How Cities Are Using Digital Twins Like a SimCity for Policymakers

Article by Linda Poon: “The entire 40-square-mile metro region of Orlando, Florida, may soon live virtually inside the offices of the Orlando Economic Partnership (OEP). The group has partnered with the gaming company Unity to develop a 3-D model of the area — from its downtown core all the way out to Space Coast on the eastern edge of central Florida — that the city can show off to potential investors in its bid to grow as a tech hub.

“It’ll be a circular room with LED screens kind of 180 degrees,” says OEP President and Chief Executive Officer Tim Giuliani.“Then in the middle, we’re planning the holographic image, where the digital twin of the region will come to life.” 

Orlando’s planned showcase is one of the flashier uses of a new technology that’s being lauded as a potential game changer for urban planning. Like a SimCity for policymakers, digital twins allow cities not just to create virtual models, but to run simulations of new policies or infrastructure projects and preview their potential impacts before making a decision in the real world. 

They may be also one of the more tangible opportunities for cities in the race for the so-called metaverse, an immersive network of virtual worlds that some leaders believe to be the future of urban living. Using 3-D mapping and analysis of static and real-time data, municipalities and businesses are increasingly adopting digital twin technology — although many of its potential uses remain aspirational thus far.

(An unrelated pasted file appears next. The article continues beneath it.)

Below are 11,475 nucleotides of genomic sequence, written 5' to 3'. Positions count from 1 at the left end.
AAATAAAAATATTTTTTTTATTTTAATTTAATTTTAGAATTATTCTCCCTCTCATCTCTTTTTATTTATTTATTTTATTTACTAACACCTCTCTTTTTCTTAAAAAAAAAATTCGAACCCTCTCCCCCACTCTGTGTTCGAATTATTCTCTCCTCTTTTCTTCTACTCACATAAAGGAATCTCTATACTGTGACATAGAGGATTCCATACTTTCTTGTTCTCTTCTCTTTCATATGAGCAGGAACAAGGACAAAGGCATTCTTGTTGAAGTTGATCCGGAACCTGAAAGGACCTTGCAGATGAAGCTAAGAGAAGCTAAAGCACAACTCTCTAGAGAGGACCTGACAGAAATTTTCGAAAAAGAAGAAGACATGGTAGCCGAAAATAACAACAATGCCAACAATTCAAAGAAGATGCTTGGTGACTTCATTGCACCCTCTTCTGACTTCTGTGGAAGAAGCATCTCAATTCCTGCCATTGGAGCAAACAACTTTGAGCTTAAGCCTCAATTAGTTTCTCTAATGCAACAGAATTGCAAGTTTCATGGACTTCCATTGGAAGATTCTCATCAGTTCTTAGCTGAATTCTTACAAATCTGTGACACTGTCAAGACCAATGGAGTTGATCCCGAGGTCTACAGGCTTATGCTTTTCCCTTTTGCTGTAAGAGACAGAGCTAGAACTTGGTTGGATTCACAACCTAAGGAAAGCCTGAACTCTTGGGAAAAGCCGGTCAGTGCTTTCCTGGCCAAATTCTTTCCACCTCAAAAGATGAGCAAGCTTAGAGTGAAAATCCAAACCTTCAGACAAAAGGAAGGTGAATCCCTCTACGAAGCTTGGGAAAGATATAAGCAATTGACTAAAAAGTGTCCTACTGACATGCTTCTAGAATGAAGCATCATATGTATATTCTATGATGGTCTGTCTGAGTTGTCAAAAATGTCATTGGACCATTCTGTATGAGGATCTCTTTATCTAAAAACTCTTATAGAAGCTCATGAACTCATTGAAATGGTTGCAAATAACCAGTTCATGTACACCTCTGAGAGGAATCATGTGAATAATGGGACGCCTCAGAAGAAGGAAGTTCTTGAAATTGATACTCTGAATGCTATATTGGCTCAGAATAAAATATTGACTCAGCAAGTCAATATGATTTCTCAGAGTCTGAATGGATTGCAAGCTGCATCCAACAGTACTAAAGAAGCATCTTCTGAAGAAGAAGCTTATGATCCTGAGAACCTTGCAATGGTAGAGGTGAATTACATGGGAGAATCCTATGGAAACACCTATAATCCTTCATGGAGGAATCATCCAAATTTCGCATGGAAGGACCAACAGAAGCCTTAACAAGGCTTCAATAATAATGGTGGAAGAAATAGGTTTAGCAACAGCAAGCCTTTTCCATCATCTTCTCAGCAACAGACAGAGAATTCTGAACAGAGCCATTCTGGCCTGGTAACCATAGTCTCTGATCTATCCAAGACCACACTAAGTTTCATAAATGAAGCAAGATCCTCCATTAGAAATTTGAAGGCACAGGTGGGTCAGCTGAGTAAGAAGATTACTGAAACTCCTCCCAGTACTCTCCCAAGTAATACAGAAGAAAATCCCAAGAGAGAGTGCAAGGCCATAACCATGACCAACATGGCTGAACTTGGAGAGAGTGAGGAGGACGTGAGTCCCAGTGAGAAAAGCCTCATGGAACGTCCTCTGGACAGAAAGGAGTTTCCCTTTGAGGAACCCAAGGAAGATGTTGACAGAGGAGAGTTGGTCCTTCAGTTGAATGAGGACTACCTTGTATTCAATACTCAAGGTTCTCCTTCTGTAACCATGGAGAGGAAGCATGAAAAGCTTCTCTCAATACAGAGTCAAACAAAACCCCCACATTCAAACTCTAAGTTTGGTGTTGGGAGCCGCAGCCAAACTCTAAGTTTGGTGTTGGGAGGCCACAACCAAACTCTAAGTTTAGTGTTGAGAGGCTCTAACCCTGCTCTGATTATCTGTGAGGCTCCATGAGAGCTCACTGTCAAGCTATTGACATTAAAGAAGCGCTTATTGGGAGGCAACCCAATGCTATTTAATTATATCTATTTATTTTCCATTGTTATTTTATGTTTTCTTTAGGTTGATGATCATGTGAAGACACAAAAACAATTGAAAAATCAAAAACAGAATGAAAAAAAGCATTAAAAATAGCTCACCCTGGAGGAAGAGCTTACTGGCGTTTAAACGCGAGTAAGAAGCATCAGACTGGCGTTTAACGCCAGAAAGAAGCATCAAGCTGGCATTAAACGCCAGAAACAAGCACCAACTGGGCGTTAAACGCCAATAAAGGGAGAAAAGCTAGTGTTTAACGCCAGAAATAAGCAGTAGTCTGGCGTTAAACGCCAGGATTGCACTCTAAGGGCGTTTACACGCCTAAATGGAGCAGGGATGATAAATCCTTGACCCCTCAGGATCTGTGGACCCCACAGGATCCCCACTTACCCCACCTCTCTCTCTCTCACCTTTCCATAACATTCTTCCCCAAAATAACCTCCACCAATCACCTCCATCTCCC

Orlando expects to use its digital twin technology for more than virtual tours. It also hopes to preview how different investments, like a transit system upgrade, might affect the built environment and its residents. Several other U.S. cities are building replicas to model traffic congestion strategies and drive net-zero climate goals. Las Vegas, Los Angeles, New York and Phoenix are all building out digital twins to lower building emissions as part of the Clean Cities Clean Future campaign from the software company Cityzenith. Globally, cities from Singapore to Helsinki and Dubai are also investing in the technology, with goals ranging from driving sustainability to promoting virtual tourism. 

The technology could help officials cut operating costs and carbon emissions of new construction, and avoid costly modifications after a project is completed. Amid an ever-looming climate crisis facing urban areas, it could enable cities to test the effectiveness of various measures against rising sea levels and urban heat. By one estimate, digital twins could save cities some $280 billion by 2030….(More)”